After Prince Harry and Meghan Markle touched down in Sydney, Australia, to kick off their royal tour, Harry spoke publicly about Markle’s pregnancy for the first time. “We’re both absolutely delighted to be here, and really impressed to see you serving beer and tea at an afternoon in true Aussie style,” Harry said, drawing warm laughs with his remarks at a reception at the Admiralty House in Sydney Monday. Prince Harry, the Duke of Sussex, says he and Duchess Meghan "genuinely couldn't think of a better place to announce the upcoming baby, be it a boy or a girl," on the first day of the couple's 16-day tour of Australia, Fiji, Tonga and New Zealand.

  • Housing Stocks Tumble Midday; Home Depot Dents Dow
    Finance
    Investing.com

    Housing Stocks Tumble Midday; Home Depot Dents Dow

    Investing.com - Home Depot (NYSE:HD) and other housing-leveraged stocks fell in midday trading following disappointing data on home construction. Home Depot fell about 4.2% at 12:08 PM ET (16:08 GMT) and was a drag on the Dow Jones Industrial Average

  • Disney vs Netflix: Here's which stock would have made you richer if you invested $1,000 10 years ago
    Business
    CNBC

    Disney vs Netflix: Here's which stock would have made you richer if you invested $1,000 10 years ago

    On October 16, 1923, Walt and Roy Disney founded The Walt Disney Company and, nearly a century later, the company is one of the largest and most successful media conglomerates in the world. The answer is Netflix. According to CNBC calculations, a $1,000 investment in Netflix in October 2008 would be worth more than $97,560 as of after the earning bell on Monday, or more than 96 times as much, including price appreciation and dividends reinvested.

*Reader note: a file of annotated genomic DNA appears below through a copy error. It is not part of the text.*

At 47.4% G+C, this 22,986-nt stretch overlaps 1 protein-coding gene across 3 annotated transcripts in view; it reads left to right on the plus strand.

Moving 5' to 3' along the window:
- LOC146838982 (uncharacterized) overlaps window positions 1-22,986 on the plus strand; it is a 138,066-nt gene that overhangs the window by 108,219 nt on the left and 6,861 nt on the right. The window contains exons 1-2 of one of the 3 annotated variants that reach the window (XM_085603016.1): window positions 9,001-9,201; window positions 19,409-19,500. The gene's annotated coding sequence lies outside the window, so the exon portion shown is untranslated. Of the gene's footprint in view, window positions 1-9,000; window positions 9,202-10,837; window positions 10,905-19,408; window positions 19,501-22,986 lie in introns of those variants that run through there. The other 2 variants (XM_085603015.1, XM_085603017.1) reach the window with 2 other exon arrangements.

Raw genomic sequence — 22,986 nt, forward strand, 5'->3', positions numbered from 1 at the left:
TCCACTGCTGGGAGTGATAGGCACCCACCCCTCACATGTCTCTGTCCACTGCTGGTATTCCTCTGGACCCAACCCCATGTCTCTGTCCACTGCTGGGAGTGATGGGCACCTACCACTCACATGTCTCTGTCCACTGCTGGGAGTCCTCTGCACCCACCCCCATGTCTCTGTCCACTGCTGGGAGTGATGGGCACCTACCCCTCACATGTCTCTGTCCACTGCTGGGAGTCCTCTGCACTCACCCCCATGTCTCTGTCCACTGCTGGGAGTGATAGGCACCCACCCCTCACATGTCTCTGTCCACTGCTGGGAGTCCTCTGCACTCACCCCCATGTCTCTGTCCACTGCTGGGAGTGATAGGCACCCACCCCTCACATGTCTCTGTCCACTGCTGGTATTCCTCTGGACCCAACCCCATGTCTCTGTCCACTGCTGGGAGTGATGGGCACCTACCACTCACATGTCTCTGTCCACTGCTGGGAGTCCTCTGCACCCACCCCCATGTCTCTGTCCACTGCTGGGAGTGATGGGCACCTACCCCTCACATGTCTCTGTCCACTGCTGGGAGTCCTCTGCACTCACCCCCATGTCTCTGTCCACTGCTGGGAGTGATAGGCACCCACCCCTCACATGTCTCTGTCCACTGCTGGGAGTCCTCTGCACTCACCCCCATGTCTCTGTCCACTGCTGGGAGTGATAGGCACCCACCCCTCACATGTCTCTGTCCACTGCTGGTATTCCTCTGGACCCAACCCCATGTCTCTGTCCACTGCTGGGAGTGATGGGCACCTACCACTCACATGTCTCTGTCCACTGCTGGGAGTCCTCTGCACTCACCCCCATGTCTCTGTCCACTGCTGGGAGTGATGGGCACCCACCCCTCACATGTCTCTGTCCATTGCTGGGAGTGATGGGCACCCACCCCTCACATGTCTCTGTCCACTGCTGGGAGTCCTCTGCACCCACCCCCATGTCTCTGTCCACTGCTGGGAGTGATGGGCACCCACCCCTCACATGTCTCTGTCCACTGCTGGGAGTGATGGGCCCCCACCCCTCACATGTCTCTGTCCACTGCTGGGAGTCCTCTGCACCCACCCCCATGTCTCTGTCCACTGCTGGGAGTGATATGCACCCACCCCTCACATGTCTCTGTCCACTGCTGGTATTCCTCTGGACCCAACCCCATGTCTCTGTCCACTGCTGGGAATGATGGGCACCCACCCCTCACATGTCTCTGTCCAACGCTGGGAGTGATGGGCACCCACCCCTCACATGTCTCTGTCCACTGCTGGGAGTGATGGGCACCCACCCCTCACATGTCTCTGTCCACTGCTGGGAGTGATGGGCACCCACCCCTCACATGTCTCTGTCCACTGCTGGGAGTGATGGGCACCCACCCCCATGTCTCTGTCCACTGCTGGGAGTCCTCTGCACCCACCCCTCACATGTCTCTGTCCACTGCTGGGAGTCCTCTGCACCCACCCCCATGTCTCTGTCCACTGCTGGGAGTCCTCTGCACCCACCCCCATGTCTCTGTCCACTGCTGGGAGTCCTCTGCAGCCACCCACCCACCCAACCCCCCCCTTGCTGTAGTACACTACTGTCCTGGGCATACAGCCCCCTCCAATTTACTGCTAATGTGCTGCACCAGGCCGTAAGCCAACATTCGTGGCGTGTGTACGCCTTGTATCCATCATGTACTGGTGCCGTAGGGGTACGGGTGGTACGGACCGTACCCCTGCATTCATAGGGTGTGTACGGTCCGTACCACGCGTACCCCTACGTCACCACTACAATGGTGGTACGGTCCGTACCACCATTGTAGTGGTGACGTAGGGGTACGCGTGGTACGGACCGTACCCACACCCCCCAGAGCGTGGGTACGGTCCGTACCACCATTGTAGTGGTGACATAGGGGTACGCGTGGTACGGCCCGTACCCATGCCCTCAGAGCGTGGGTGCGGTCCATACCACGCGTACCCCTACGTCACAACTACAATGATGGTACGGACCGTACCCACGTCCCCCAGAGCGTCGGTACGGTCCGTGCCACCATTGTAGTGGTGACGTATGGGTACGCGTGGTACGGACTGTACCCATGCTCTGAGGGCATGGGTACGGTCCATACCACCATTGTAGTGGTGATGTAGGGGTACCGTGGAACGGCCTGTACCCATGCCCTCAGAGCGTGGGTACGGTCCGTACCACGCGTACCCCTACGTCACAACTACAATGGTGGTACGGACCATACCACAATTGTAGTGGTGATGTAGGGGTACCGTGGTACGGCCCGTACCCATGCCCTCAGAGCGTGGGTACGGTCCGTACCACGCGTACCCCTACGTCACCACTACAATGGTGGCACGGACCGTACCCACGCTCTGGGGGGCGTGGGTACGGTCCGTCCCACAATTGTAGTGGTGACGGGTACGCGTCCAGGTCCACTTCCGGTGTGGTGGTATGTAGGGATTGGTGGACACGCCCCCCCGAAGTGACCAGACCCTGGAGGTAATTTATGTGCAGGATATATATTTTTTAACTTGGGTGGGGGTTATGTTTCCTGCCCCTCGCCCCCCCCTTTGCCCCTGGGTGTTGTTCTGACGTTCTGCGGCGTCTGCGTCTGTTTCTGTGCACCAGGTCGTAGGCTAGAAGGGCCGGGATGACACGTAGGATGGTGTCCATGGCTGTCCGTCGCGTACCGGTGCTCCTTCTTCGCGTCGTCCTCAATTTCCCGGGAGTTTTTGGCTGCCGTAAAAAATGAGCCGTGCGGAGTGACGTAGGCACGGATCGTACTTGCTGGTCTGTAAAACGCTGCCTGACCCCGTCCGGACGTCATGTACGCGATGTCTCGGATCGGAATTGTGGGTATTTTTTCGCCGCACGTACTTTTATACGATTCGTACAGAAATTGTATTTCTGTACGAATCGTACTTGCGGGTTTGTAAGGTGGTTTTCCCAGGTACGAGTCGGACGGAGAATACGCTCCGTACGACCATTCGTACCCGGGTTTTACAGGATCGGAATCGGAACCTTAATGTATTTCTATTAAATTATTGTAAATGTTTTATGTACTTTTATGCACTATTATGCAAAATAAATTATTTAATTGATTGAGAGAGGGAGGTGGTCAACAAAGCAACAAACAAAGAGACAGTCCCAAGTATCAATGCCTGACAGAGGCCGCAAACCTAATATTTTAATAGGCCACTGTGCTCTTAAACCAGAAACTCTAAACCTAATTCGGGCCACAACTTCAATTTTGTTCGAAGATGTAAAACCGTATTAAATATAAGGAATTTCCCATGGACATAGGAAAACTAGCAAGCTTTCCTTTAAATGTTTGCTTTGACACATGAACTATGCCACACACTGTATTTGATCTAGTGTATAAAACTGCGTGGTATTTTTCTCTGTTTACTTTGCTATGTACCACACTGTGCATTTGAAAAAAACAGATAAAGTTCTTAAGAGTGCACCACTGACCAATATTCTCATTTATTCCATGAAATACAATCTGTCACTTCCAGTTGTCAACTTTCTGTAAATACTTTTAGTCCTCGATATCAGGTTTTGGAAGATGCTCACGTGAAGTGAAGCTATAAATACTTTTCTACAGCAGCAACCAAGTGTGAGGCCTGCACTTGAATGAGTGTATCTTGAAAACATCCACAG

• Advanced Micro Devices (AMD) Q3 Earnings Preview: Here's What to Look Out For
    Business
    Zacks

    Advanced Micro Devices (AMD) Q3 Earnings Preview: Here's What to Look Out For

    Advanced Micro Devices (AMD) is expected to deliver a year-over-year increase in earnings on higher revenues when it reports results for the quarter ended September 2018. This widely-known consensus outlook gives a good sense of the company's earnings picture, but how the actual results compare to these estimates is a powerful factor that could impact its near-term stock price. The earnings report, which is expected to be released on October 24, 2018, might help the stock move higher if these key numbers are better than expectations.